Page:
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Curly Nikki

Self-Concept Thursday!

By January 27th, 202119 Comments
Self-Concept Thursday!

I Stopped Playing the Victim. You Can Too.
by GG of TheWriteCurlDiary

No one should feel powerless. How can anyone maximize their potential and their contribution to the world when they don’t know how to use their own power? And yet, we give our power away everyday as if there is some type of reward for playing the victim. You see, no one can take your power – only you can give it away. When you do, the resulting self-pity and desperate behavior basically repel the things you really want.

So many of us are unaware of how much we sabotage ourselves in this way. Willfully, we play the role of the powerless victim as a defense mechanism. Playing this role seems easier because we don’t have to admit our weaknesses or take responsibility for ourselves. And therein lies the problem. There’s no personal freedom in playing the victim.

I played the long-suffering victim for way too long before I realized that many of my self-esteem issues came from doing just that. I didn’t stand up for myself, so I didn’t respect myself and I didn’t expect others to respect me. While I recognized this self-defeating quality in myself, I blamed it on my flawed nature and I didn’t think I could change.

But I did. And if this sounds like you, then you can do it, too.

Here are some basic, everybody-goes-through-this-stuff concepts to help you recognize ways in which you can take your power back:

*Don’t take it personal. Stop being so sensitive. So, you didn’t like that person’s tone of voice or you think what they said is unfair. So what? That’s their reality, not yours. Allow people to express their truth without it impacting yours. Maybe you didn’t get invited to something. If you think there’s a misunderstanding, address it without bitterness. Otherwise, let it go. You can’t control what other people think, say or do.

*Trust people to be who they are. If you know someone to be a gossip, then don’t be surprised when they gossip. I’ve known people to have undesirable qualities, and yet I’ve continued to deal with them thinking that their behavior would never be directed at me. Use your observations to empower yourself. If you choose to stick around then realize that you may ultimately be negatively impacted. If and when that day comes, remember that you chose to play with the fire.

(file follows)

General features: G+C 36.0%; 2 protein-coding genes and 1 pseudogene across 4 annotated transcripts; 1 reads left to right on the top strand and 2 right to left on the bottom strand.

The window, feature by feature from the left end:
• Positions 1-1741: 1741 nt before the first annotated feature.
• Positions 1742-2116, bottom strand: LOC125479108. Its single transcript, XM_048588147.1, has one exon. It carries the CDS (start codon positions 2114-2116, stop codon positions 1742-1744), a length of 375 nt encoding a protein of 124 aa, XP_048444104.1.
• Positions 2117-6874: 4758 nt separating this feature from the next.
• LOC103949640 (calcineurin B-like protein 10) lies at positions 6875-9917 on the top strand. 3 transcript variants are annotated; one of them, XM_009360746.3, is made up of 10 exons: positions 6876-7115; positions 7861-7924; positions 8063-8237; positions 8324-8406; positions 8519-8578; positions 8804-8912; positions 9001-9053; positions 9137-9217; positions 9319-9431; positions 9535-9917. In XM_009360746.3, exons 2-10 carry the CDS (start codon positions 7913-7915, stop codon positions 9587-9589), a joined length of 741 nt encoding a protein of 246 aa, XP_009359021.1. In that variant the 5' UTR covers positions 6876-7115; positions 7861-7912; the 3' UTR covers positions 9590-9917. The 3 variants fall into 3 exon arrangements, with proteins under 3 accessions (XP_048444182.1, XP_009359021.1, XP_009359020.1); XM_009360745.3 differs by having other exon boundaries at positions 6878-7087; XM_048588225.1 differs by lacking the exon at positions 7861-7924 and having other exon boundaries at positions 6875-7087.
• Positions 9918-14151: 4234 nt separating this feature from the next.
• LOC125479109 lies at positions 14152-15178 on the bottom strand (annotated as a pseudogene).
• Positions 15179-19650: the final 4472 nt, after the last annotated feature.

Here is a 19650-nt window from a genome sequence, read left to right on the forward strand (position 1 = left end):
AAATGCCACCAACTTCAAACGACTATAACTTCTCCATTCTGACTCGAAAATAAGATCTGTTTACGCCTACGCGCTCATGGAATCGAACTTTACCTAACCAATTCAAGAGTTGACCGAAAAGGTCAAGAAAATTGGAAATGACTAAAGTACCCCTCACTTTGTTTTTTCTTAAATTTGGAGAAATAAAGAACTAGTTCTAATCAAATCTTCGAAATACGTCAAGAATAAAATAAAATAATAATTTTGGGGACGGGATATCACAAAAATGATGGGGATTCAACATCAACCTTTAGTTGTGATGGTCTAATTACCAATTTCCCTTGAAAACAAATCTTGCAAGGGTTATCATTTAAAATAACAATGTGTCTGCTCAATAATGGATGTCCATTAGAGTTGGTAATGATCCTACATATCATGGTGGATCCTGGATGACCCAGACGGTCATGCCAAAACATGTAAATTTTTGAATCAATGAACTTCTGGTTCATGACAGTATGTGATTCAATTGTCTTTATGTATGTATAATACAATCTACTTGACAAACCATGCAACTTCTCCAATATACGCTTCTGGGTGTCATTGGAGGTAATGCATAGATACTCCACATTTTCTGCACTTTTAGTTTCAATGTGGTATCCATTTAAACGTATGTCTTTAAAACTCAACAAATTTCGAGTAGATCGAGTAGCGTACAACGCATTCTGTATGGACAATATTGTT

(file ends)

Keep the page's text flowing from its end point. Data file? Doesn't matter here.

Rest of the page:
*Get to know yourself intimately. When people criticize or attack you, it hurts deeply when you aren’t certain of who you are. Sometimes we catch it right in the heart and find ourselves defenseless because someone has hit upon something we are already insecure about. Am I really a bad person? A poor writer? lazy? selfish? The only defense for this is self-awareness. Know your strengths and weaknesses and be open to discovering new ones.

* Exploit your weaknesses. Getting comfortable with my weaknesses has put me in touch with a deeper level of self-expression and creativity. We are taught that weaknesses are unpleasant and unpopular, but I disagree. There’s nothing more attractive than candor. One day, I started telling people about my bouts with depression and anxiety. I started talking about my self-doubt. Instead of feeling ashamed and letting it control me, I exploited it. I put it to work. Now, no one can use it against me because I’m not trying to hide it.

*Always start back at one. Be accountable. Remember that you are happening to the world and it is not happening to you. Don’t look at life as a blame game, see it as a huge classroom. Confidently admit when you are wrong or when you don’t know something. Remember that when you blame others, you only block your own growth. Know where you’ve come from, where you are and where you would like to go and find meaning in everything.

Despite my declaration that my days of playing the victim are over, I still feel ignored, misunderstood and mistreated sometimes. Who doesn’t? The difference is that now I don’t dwell on these feelings for long. I find the lesson and keep it moving.

Do you have a pattern of playing the victim or know someone else who does? Let’s compare stories.

Simply stated, GG is a mama who loves writing, hair and self-discovery. The Write Curl Diary is an outlet for her passions. You can connect with her on her blog, on twitter or at Peace Love and Pretty Things.


  • myilanna says:

    i call myself a people pleaser i try to make everyone happy by sacrifcing my needs and desires and i must say i look at this in a good and bad way i love helping people i feel god put us here to help other imo but i also take it to an unhealthy level where i sacrifice the things that i needs for others wants its horrible i feel bad when i dont do it and i feel bad if i do as well which makes me feel guilty so i feel guilty no matter what i do… its exhausting im in therapy now so hopefully i will be able to balance it better

  • Erica S says:

    I'm definitely used to playing the victim when it comes to comparing myself to others. It's almost like it's easier to play the victim than it is to empower ourselves at the risk of getting let down.

  • Anonymous says:

    Wonderful…I definitely needed to read this. I went through something this morning and I have to stop giving others my power. I thought I was strong but maybe I'm not. I know I used to be and I MUST regain my strength back and enpower myself starting TODAY…..Thank you so much for this article.